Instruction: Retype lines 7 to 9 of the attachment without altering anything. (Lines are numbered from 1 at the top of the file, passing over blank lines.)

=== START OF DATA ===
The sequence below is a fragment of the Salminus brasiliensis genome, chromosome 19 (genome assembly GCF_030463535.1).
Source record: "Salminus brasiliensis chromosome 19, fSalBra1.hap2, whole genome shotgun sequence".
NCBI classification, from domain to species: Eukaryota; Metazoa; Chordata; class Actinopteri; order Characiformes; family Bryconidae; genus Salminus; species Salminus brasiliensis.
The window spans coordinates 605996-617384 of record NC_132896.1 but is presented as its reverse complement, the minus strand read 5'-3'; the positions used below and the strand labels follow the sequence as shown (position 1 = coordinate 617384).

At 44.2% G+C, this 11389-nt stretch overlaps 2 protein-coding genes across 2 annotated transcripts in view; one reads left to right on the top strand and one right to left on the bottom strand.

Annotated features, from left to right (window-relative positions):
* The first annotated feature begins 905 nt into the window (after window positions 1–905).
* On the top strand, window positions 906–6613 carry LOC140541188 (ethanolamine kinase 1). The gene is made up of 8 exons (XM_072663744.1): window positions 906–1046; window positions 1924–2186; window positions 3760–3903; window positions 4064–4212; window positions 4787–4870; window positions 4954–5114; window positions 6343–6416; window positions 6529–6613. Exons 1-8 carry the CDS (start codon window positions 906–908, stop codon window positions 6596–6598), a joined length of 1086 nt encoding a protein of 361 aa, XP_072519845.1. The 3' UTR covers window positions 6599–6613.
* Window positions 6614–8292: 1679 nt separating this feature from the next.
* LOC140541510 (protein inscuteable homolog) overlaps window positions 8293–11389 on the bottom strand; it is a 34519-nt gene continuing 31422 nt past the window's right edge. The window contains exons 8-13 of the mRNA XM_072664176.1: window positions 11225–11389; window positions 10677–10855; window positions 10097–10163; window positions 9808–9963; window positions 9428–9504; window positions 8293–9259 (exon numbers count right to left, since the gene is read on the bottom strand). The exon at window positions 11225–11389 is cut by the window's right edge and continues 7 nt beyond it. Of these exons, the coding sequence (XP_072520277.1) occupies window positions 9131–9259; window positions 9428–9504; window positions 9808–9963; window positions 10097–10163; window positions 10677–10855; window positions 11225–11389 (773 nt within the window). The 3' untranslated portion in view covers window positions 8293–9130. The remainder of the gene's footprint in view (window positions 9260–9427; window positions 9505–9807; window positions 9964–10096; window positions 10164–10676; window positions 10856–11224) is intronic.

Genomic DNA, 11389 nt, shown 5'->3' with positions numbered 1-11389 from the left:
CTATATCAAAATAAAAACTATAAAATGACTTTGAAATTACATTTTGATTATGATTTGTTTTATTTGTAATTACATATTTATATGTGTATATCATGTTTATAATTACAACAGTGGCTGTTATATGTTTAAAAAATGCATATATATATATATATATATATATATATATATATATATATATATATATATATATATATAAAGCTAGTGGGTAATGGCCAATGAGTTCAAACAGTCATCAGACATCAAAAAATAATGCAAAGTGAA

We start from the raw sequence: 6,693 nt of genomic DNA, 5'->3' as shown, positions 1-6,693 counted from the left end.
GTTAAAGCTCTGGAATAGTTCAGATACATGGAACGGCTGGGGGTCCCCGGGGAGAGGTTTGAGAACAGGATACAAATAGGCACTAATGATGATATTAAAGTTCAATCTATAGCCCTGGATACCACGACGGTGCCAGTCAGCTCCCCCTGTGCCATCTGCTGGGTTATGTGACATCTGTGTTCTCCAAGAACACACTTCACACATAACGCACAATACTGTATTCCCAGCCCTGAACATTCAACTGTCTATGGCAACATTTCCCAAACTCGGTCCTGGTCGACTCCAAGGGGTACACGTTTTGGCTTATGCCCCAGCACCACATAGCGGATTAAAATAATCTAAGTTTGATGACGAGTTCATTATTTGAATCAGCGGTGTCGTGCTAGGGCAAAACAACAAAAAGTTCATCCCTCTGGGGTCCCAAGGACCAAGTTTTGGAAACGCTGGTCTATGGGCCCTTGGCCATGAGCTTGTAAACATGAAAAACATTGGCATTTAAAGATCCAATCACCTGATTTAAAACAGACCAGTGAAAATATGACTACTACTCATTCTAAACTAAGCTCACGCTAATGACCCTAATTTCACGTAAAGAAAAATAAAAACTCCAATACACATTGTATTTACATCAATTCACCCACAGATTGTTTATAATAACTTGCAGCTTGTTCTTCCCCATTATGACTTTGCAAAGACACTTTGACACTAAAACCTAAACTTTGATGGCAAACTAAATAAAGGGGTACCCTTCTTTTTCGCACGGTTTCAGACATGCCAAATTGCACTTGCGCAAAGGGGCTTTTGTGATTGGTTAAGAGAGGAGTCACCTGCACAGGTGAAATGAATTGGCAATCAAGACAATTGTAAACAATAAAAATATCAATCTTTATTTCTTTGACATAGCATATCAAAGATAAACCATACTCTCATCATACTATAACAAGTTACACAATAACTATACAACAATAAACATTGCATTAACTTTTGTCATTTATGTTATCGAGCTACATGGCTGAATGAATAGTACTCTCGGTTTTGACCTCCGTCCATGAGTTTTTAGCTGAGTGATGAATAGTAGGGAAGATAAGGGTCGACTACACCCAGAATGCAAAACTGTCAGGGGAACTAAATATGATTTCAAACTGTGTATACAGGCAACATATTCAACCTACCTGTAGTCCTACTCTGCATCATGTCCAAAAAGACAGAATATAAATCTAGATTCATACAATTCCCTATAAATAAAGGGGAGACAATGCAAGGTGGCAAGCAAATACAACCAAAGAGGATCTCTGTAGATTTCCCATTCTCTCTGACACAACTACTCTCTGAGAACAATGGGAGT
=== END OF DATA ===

* The first annotated feature begins 905 nt into the window (after window positions 1–905).
* On the top strand, window positions 906–6613 carry LOC140541188 (ethanolamine kinase 1). The gene is made up of 8 exons (XM_072663744.1): window positions 906–1046; window positions 1924–2186; window positions 3760–3903; window positions 4064–4212; window positions 4787–4870; window positions 4954–5114; window positions 6343–6416; window positions 6529–6613. Exons 1-8 carry the CDS (start codon window positions 906–908, stop codon window positions 6596–6598), a joined length of 1086 nt encoding a protein of 361 aa, XP_072519845.1. The 3' UTR covers window positions 6599–6613.
* Window positions 6614–8292: 1679 nt separating this feature from the next.